Intel soups up Wireless Display tech
But will punters really buy a new laptop for PC-to-TV streaming?
The new Core i chips' on-die graphics engine, now more tightly coupled to the CPU cores than before, is needed to perform the on-the-fly conversion of the WiDi display buffer into the encrypted MPEG 4 stream that's sent out over the WLAN. It's the presence of the crypto tech - also a key part of Intel Insider, the chip company's upcoming online movie streaming service - that has allowed it to safely permit copy-protected DVD and Blu-ray content to be sent from computer to telly.
Depending on what's being shown, the WiDi bandwidth requirement runs up to 20Mb/s, Intel said. An 802.11n network should have plenty of room for that, and several other streams besides, without hindering web access and suchlike. However, how scalable WiDi will be is ultimately going to depend on the wireless environment in your home.
Intel certainly sees WiDi as a multi-room system. Its WiDi software, provided to PC makers rather than to users, auto-detects and lists all of the receivers on your network, and you simply click on the one you want your computer to stream too. When you release the receiver, it's free for another machine to use. The link is always one to one.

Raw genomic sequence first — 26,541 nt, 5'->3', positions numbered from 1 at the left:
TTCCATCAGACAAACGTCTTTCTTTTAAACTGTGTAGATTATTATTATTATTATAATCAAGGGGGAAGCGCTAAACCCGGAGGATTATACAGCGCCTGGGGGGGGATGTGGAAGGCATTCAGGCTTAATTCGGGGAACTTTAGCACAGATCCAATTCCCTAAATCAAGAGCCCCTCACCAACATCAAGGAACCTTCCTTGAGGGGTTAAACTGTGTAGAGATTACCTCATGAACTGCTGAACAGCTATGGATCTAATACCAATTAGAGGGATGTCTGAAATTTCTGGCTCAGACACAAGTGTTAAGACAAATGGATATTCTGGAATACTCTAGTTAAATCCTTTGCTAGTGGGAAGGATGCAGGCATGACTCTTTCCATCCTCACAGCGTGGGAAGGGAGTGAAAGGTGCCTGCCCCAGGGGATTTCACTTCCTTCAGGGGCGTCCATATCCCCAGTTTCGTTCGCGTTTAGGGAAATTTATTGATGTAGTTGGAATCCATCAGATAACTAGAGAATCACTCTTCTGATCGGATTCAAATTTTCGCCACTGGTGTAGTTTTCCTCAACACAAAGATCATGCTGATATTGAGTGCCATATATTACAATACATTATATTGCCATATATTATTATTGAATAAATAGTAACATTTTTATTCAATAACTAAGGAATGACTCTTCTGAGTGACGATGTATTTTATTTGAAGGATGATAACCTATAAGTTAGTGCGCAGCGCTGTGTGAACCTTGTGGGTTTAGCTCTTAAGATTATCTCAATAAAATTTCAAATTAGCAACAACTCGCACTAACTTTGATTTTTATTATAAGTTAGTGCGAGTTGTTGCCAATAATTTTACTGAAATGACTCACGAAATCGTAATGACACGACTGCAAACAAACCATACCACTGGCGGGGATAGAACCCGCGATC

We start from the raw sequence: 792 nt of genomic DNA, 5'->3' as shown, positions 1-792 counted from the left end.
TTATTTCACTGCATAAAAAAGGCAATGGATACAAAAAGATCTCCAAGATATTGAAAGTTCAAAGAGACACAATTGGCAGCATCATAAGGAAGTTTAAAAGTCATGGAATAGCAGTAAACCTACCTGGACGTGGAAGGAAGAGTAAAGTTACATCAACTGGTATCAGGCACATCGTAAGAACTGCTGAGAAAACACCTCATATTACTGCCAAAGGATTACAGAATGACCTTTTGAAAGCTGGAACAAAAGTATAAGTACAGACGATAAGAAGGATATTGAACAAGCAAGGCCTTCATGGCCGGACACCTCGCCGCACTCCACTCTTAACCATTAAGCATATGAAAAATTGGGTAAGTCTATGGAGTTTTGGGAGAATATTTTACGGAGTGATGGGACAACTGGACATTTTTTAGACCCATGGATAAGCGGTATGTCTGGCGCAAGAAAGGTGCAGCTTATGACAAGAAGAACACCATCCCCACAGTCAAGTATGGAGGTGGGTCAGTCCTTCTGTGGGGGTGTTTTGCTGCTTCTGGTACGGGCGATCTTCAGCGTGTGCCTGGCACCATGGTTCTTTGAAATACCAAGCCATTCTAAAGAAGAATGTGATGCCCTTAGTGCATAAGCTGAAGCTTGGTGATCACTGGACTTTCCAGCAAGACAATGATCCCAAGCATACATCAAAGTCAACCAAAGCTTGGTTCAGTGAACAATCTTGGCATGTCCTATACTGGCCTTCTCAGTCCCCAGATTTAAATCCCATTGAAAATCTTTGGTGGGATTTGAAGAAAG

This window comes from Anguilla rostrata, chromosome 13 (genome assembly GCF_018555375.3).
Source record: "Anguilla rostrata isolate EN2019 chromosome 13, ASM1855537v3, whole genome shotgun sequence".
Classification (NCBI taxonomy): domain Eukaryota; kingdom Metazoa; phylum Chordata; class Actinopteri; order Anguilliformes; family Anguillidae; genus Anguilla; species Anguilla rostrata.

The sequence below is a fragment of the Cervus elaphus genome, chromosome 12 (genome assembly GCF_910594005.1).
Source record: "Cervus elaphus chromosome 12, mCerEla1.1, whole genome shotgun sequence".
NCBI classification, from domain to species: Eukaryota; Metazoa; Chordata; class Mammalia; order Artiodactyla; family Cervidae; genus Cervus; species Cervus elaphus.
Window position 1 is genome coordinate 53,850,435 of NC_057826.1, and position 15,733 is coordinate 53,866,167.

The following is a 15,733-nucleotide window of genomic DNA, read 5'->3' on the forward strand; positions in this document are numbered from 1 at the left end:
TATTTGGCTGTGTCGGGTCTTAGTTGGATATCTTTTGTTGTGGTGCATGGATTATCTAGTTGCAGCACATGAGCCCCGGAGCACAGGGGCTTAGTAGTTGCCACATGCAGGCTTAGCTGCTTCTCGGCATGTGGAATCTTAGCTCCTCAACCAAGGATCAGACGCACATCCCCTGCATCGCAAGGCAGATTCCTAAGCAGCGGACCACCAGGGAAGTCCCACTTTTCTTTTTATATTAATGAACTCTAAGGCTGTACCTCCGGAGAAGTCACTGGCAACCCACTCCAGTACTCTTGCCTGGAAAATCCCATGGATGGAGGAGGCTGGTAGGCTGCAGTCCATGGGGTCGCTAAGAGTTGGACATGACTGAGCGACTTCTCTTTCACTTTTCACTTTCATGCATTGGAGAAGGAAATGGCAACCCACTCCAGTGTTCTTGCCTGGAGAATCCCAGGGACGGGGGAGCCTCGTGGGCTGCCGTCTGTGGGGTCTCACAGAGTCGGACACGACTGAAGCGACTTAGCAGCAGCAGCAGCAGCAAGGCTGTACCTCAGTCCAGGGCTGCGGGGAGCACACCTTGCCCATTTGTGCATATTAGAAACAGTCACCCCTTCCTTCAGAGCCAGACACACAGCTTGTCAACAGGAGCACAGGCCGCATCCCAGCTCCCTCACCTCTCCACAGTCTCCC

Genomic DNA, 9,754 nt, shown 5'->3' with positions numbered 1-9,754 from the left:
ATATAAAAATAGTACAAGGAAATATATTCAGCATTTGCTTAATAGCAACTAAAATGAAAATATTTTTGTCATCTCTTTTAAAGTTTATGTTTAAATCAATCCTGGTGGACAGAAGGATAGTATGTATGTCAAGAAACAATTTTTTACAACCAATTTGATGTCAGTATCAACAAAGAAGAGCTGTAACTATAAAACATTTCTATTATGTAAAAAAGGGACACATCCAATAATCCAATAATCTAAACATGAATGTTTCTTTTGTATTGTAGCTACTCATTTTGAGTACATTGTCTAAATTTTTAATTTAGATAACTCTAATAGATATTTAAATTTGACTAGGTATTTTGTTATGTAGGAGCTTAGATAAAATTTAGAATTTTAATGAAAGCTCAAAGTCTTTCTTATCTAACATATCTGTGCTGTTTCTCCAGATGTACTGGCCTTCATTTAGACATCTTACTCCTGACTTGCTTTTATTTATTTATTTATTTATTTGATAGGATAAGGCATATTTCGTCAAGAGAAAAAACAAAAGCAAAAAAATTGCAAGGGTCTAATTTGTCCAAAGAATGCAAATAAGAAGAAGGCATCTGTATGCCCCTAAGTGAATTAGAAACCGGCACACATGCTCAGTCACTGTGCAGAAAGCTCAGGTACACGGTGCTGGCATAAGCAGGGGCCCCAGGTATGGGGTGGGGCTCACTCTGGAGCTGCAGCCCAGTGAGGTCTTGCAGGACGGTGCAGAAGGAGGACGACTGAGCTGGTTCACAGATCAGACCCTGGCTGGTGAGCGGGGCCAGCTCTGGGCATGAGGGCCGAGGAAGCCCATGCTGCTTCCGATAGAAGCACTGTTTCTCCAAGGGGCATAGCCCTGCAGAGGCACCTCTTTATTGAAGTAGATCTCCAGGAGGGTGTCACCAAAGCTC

WiDi isn't without competition. Apple's AirPlay is the best-known alternative, streaming from a Mac, PC or iDevice to an Apple TV connected to your telly. The $99/£99 Apple TV costs the same as the WiDi receivers but unlike them isn't merely an adaptor - it's an online media player in its own right. The downside: AirPlay is geared toward iTunes-compatible media, so you can't use it so play AVI files on your TV or stream BBC iPlayer.
But you can do that will the growing range of $99/£99 ultrawideband-based display streamers, none of which use up network bandwidth. Unlike WiDi, they require line-of-sight with the USB-connected transmitter and the receiver plugged into your TV. But then you're going to want to have your PC close to you if you use WiDi, if only to select the files you want and to control the stream.
Most important of all, the UWB streamers don't require that you own one of the latest Intel CPUs, and some will work as happily with Macs and PCs.
It's that tight link to the CPU that could well prove WiDi's undoing. Anyone who thinks it would be handy being able to stream content from PC to TV without cables isn't going to be too bothered about buying a cheap-ish adaptor, which are priced for impulse buying. But they may very well baulk at buying a new laptop. ®
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